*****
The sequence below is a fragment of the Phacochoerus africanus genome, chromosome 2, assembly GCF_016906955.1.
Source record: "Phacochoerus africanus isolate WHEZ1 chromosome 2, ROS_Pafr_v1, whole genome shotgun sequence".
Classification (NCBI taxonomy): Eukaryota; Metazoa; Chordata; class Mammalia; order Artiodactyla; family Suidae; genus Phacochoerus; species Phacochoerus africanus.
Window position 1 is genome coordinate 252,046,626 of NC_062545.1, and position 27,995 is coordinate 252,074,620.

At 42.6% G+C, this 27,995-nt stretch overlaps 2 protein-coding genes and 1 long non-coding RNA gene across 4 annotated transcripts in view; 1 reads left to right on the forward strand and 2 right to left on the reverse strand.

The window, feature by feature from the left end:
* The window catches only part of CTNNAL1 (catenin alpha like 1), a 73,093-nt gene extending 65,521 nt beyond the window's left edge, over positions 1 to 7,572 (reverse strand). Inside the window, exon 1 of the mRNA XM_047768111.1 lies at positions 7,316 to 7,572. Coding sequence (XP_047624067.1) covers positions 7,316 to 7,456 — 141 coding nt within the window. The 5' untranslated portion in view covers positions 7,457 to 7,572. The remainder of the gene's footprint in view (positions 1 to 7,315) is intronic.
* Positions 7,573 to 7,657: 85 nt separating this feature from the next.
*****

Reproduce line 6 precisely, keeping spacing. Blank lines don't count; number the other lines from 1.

The window, feature by feature from the left end: